Which professionals can ensure your open-plan home is approved after a loft conversion?
Authorised Automist Installer
Automist is a home fire sprinkler alternative that has enabled thousands of open-plan homes to comply with fire building regulations. It's installed hassle-free from a network of individually authorised installers. You should speak to them early as they will be familiar with the process to get the layouts you want. They can recommend architects, approvers, and structural engineers they have worked with before. Automist is different to other fire suppression systems. It is specifically designed for the home and doesn't require a water main upgrade or tank to retrofit into your home. Each installation concludes with a Feefo review, gathering feedback from real customers, so you can be safe knowing they will do a good job.
Architects with technical specialisations will be able to create highly detailed drawings after measuring the dimensions of your home during a site visit. While preparing these drawings, you will make several crucial decisions, such as determining your ideal budget and what is required by planning and building regulations. You may be required to obtain comprehensive planning permission, submit a pre-application, or benefit from Permitted Development rights. Your building regulation drawings will then be assessed by your local building control or a privately hired approved inspector.
As their name implies, structural engineers are concerned with everything that makes a building stable. They are an integral part of the building regulations process and will collaborate with your architect or their own technicians to generate the equations required for building control approval. Their report will include an examination of the materials, information about the location, the structure's weight, and any necessary structural support. A structural engineer's report is required to receive approval from an approved inspector or your local building control.
There are two ways of demonstrating compliance with the Building Regulations. One is to follow the prescriptive guidance given in codes of practice and Approved Document B and the other is to use a fire engineering approach. A fire engineer can help you present your case as a fire-engineered solution to building control. In most cases, you can have an open-plan staircase on a floor of a three-storey house, as long as you install Automist to cover the open-plan space. This is possible because we have been able to demonstrate with fire engineering research that a three-storey dwelling with an open plan space protected by Automist is safer than one with a protected stairwell (as per Approved Document B). Our research covers the vast majority of UK homes (which have a floor area between 5 – 10.4 m by 2.5 – 5.2 m) and follows the historical precedent of applying performance-based analysis to support deviations from residential fire safety guidance. Automist can achieve this because the fire-affected enclosure would be expected to be less hazardous to escaping occupants (in terms of heat, visibility, and toxicity) than an enclosure not afforded an automatic water fire suppression system (AWFSS). Similarly, the extent of smoke and heat spread both within and beyond the enclosure would be expected to be comparatively less.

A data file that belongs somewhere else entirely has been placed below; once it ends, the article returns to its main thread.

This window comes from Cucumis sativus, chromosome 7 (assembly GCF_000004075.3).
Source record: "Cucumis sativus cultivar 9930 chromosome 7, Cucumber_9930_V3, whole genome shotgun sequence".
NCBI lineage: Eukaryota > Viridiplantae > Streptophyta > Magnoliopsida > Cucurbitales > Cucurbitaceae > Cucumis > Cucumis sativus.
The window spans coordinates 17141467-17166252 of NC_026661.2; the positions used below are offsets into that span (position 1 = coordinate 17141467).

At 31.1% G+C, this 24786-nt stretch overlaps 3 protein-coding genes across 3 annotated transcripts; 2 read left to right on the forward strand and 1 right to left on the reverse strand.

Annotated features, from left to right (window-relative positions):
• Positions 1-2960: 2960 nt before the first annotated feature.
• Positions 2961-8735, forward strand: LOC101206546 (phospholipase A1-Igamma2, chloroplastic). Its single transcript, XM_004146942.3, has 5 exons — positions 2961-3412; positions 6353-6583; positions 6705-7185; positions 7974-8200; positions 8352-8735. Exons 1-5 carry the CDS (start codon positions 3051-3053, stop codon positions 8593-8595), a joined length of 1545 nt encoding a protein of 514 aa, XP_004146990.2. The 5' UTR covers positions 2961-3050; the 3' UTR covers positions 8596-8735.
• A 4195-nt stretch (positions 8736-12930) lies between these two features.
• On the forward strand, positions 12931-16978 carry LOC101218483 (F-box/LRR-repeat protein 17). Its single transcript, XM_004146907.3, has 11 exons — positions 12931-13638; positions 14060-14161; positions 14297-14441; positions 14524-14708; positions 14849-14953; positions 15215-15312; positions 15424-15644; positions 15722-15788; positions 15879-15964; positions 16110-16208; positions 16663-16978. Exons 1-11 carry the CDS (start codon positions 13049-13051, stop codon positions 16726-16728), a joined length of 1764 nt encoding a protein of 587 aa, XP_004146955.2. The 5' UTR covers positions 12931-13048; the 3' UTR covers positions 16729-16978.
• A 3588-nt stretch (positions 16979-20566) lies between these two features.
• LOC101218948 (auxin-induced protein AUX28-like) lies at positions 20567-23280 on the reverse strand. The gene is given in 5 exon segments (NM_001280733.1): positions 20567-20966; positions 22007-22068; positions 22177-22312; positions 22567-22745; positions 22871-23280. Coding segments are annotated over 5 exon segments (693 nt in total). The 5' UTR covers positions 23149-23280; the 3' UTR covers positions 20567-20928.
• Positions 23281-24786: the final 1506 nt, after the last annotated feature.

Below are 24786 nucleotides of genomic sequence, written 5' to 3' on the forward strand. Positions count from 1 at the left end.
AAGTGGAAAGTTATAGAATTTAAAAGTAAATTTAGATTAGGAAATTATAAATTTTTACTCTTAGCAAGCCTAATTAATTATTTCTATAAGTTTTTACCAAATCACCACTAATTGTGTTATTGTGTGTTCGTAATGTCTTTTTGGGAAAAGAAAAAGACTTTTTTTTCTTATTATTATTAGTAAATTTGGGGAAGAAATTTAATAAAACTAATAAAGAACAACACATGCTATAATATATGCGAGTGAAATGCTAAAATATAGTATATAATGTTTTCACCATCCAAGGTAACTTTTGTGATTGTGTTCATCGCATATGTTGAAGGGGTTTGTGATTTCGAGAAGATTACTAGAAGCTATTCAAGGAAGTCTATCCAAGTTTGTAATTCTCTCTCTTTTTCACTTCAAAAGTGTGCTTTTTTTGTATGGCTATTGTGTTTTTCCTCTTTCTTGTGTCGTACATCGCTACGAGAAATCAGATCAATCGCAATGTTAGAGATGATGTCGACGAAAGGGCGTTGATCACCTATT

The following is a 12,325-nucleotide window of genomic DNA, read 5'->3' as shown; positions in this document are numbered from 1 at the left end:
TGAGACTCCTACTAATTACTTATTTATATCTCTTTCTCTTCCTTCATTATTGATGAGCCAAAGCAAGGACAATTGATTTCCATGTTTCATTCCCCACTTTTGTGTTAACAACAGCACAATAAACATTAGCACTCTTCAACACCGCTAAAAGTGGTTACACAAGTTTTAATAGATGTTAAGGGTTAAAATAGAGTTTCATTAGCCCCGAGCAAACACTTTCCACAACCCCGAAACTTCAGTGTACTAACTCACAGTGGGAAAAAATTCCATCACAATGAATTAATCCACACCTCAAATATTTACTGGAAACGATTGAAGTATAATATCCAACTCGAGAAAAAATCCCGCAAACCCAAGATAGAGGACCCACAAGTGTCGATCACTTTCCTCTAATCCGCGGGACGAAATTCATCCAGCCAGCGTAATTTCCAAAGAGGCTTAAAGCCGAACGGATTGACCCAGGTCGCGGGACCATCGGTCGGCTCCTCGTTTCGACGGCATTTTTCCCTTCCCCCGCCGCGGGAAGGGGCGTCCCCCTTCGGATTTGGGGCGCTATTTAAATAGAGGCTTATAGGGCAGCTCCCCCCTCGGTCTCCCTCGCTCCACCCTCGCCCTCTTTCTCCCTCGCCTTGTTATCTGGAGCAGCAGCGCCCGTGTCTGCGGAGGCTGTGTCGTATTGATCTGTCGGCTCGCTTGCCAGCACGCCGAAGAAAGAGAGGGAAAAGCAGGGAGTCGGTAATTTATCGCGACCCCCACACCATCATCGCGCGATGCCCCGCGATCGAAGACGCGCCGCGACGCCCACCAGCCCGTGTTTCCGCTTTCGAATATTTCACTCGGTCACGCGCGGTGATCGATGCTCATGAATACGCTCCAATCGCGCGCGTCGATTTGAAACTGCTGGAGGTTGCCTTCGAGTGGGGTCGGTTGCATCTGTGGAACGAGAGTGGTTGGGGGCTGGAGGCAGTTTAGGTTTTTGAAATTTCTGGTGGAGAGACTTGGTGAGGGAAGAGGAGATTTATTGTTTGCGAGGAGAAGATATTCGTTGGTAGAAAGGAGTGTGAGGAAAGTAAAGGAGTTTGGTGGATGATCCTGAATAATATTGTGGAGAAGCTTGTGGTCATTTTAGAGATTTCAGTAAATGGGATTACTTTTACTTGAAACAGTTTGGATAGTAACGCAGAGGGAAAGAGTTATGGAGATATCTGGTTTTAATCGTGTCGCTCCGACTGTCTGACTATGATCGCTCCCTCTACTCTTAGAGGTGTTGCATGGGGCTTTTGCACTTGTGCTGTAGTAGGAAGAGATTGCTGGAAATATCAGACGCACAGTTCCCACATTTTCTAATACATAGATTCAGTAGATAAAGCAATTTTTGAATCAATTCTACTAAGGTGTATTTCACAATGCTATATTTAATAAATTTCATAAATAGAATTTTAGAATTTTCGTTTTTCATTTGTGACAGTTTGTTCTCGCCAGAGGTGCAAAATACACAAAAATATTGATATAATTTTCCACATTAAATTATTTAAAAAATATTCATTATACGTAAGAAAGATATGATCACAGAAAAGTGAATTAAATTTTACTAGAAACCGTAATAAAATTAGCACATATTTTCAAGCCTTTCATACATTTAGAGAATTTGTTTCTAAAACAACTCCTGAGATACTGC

Instead of waiting for local building control to approve your project, you can hire a qualified inspector. They will join the initiative early on and can typically secure approval more quickly than their council counterparts. An approved inspector may be an individual or an organisation and must be registered with the Construction Industry Council (CIC), which determines which inspectors are permitted to operate in the United Kingdom. Approval must be renewed every five years, and inspectors must carry liability insurance to protect you and your property from malpractice.
Check out some examples of open-plan homes signed off by building control.